Many people, it seems, don't quite understand why files and directories ("folders") are important to know about. They never need to open something called a "file." They just rely on their apps to remember which documents to open.
(See article in The Verge about how professors are frustrated.)
After all, when using the Internet and your phone, you can always use a search function to find anything you need.
Even if you don't know what a file is, you do use one when accessing the same data from multiple apps.
For example, say you want to send someone a photo by email.
You can do it in two ways: either share the photo from your photo app, or open the email app and ask it to attach a picture.
The second way is an example of using files.
Your email app shows you small thumbnails from a picture gallery organized by your photo app, and when you select a picture, it attaches that picture to your email.
How does your email app find the pictures from your camera?
The pictures are contained in files, and the email app has some information about where your camera app stores its photos.
The more you need to manipulate data from multiple programs, the more likely it is that you'll need to understand files and folders.
A file is a container for data: a document, a picture, a video, etc.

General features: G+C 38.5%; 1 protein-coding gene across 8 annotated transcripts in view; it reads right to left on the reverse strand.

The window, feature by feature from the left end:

Any kind of computer you use today offers a sort of database called a file system that stores all its files. All programs running on the computer can find these files and read and write the data in them.
The data in the file is stored as a string of numbers. If you were to look inside a file containing the search image above, you would see about three thousand six hundred numbers starting with:
137 80 78 71 13 10 26 10
The numbers are interpreted by whichever app is using the content.
The first eight numbers in this file identify it as a PNG format
image. The three numbers
80 78 71 stand for the letters "PNG".
(You can read the Unicode article to see
Your browser knows how to draw images in this format. That's how the image showed up above.
To find a file in the file system, you need its reference, like an address.
The references are arranged in hierarchical groups, like street addresses organized by state, city, and street. These grouping locations are called directories or folders.
For any group, the file system lets you look at all the references under it one by one, in the same way that if you've forgotten the house number, you can look through the whole street to find it.
So that's what a file is: a container containing data, identified by a reference in the computer's file system.
In our email example above, the camera app always stores its photos under a particular grouping location (say, on a particular street). The email app knows this grouping location, so it can find all the files containing camera images.
This is how it can show you the entire gallery of photos.
When you select one image, it opens the file and attaches a copy of the numbers inside it to the email.
When the recipient's email app receives the numbers, it can see that they describe a PNG format image, which it draws on their screen.